When not killing yourself is the excuse for your nightly celebration, you have begun to approach what experts refer to as “rock bottom.”

(To Be Continued)


The Captain and I (part 2 of 4)

18 Feb

(Part One)

The legend is that after he was killed at Trafalgar, Admiral Horatio Nelson’s body was preserved in a cask of rum, as the alcohol would preserve it. It was actually brandy, but marketing is stronger than history and Admiral Nelson’s Rum is available at your local liquor store for a pittance. This makes it incredibly attractive as a beverage for poor college students. The Admiral chose Black Friday, that violent orgy of commercialism, to come into my life. I had just worked a twelve hour day at Best Buy, and I was tired. But it was Thanksgiving break, and everyone was in town. This was a time to celebrate, and as I have previously stated, I liked to celebrate. So, on six hours of sleep in 36 hours, I drank. A lot. I drank so much Admiral Nelson’s and coke that for the first time in my life, I threw up. I then passed out in my room.

I woke up with what I thought was a hang-over. As luck would have it, some thoughtful person who desperately needed a $78 Kodak shit-cam had not only given me their money, but also their bronchitis. Given that my immune system had been punished by having no sleep, and then had been poisoned quite heavily, I can’t really blame it for giving up. I got pneumonia, which kept me bed ridden through the vast majority of the final projects which make up the bulk of any art class’s grades. Long (and too often told) story short, I failed three of my five classes.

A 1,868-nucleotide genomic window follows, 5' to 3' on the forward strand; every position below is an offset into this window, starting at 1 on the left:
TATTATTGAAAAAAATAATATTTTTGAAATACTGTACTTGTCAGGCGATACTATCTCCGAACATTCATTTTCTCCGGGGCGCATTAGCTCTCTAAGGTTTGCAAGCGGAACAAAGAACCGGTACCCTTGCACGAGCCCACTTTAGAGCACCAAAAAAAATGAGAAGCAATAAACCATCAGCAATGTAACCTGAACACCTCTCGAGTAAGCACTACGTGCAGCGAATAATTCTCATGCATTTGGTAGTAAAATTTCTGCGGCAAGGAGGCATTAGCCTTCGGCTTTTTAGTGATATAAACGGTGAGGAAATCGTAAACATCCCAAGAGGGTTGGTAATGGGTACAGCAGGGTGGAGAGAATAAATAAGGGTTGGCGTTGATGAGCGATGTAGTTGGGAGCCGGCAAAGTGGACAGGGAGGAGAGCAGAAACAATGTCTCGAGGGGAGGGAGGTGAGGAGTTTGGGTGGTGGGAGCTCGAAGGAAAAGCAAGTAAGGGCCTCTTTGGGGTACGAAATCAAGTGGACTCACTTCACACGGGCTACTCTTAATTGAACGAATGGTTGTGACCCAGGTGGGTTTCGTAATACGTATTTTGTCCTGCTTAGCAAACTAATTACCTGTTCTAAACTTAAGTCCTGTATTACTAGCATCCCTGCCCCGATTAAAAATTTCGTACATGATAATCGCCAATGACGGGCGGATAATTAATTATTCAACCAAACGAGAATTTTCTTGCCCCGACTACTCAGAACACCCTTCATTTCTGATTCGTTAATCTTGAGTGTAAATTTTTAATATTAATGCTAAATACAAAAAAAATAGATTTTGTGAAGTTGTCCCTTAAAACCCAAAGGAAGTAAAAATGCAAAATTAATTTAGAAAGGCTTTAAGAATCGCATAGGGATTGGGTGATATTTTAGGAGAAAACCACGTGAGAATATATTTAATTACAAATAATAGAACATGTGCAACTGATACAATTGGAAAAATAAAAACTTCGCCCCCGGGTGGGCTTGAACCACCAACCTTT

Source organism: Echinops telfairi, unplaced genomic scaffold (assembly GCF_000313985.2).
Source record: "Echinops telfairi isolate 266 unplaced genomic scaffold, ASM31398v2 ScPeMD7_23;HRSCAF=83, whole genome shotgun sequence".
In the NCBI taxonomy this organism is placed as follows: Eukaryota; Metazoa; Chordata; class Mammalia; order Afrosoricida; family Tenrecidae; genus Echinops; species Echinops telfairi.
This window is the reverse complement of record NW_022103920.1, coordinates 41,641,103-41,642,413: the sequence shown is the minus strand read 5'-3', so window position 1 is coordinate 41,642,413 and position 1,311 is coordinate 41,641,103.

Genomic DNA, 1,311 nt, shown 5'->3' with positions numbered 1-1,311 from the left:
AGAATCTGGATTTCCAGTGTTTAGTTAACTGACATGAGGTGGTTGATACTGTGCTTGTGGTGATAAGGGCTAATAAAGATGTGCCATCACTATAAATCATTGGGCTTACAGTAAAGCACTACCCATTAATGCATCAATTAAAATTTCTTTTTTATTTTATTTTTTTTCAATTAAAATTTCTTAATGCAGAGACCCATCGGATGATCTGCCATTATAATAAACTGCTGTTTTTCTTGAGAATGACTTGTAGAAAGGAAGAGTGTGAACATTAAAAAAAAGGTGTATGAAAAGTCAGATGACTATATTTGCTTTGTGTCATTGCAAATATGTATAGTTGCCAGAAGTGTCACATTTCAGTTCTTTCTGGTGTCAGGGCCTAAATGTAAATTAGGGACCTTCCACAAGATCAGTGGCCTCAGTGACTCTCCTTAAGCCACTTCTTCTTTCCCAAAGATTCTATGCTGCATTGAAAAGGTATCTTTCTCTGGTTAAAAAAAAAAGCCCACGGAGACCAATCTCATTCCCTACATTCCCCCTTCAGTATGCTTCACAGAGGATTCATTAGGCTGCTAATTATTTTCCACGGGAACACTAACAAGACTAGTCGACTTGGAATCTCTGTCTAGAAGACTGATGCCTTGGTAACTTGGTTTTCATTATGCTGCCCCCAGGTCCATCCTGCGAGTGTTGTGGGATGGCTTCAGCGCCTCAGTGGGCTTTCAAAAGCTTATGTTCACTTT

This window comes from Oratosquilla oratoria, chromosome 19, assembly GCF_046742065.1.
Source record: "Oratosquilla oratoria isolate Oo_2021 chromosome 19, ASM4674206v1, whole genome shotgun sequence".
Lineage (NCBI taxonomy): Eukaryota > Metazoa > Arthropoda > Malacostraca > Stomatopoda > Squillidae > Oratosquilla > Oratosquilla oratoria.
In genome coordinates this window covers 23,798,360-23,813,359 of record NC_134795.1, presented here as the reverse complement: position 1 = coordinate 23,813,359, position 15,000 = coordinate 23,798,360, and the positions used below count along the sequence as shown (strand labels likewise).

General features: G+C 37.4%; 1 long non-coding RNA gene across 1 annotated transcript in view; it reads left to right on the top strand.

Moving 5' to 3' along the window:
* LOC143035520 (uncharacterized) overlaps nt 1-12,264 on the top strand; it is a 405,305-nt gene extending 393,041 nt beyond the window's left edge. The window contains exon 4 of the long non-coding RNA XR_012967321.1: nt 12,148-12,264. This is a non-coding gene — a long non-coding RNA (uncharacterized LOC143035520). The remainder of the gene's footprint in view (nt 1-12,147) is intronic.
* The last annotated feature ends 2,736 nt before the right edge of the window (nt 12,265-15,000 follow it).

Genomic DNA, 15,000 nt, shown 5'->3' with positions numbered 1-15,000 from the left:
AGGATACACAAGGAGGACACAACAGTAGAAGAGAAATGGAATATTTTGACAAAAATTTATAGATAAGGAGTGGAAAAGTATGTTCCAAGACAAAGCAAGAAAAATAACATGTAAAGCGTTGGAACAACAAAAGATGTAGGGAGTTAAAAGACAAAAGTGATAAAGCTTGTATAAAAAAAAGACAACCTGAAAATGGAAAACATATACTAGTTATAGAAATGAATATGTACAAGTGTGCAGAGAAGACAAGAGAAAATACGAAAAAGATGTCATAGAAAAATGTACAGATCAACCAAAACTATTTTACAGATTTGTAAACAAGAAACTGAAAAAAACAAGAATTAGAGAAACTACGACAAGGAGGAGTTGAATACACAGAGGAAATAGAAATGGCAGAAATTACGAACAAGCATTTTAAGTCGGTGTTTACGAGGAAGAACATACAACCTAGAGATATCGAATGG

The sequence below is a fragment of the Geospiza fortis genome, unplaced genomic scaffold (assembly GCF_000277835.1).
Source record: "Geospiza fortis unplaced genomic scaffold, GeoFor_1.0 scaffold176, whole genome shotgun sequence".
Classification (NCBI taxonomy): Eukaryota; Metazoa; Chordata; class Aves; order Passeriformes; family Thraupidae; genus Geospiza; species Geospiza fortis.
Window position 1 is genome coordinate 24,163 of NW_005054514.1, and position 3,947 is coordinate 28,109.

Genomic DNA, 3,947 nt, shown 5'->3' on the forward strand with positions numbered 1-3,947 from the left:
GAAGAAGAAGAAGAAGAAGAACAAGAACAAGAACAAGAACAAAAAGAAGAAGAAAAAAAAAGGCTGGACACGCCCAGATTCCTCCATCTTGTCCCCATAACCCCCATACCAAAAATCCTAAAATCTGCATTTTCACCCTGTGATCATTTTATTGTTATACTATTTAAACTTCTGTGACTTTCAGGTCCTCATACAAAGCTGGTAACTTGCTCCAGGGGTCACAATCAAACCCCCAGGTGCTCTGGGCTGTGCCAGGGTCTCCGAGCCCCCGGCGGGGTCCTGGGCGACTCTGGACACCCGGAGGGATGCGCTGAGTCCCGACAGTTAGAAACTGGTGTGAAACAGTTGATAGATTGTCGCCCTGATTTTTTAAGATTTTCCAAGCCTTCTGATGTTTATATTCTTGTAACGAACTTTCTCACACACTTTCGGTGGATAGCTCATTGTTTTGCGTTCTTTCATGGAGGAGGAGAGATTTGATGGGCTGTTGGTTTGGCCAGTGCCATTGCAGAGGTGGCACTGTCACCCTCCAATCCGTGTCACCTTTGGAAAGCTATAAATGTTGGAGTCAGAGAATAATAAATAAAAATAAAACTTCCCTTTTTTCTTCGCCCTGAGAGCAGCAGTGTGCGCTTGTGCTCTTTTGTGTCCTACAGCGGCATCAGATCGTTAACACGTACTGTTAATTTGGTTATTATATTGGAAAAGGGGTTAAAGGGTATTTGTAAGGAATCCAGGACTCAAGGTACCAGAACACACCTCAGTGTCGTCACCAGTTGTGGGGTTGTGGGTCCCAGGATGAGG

Now most people are very familiar with the image of someone drinking because they are sad, and we all know that this man is an idiot because drinking doesn’t make you feel better. This is an example of you not having a damn clue what you’re talking about. That man isn’t drinking to make himself happy; he, like you, knows that won’t happen. He’s drinking because when he’s drunk he won’t feel bad for telling you all about it. Sad drinkers drink so that they can let being sad out (without feeling guilty for ruining your buzz).

As you have wisely predicted, this is the point when I started sad drinking. This grand adventure in adulthood had suddenly become an enormous mess, and I was fucking it up royally. I was smart enough to know that drinking because you’re sad is also when people start worrying about you, which was the last thing I wanted (I’m a grown-up goddammit!).  So I would start each night of drinking with a smile: We’re celebrating the latest paycheck! (Because something that happens every Friday absolutely needs a fifth of Smirnoff dedicated to it). The fact that each night ended with my friends awkwardly dealing with a sobbing, snotty Mike was conveniently covered up (in my mind) by the fact we’d started so well, and they were well and truly smashed too.

I was depressed, and since I was convinced I wasn’t self-medicating, I sought professional help. I received it (God bless my parents for having health insurance), and so was prescribed a potent cocktail of anti-depressants, mood-stabilizers, and in time anti-anxiety pills. All of these were designed to put my depressed levels of dopamine, serotonin, and whatever the hell else was confused up there, right. Each bottle, along the name of the prescribing doctor and the pharmacists number, bore an identical sticker.


I read incredibly poorly for an English major.

(To Be Continued)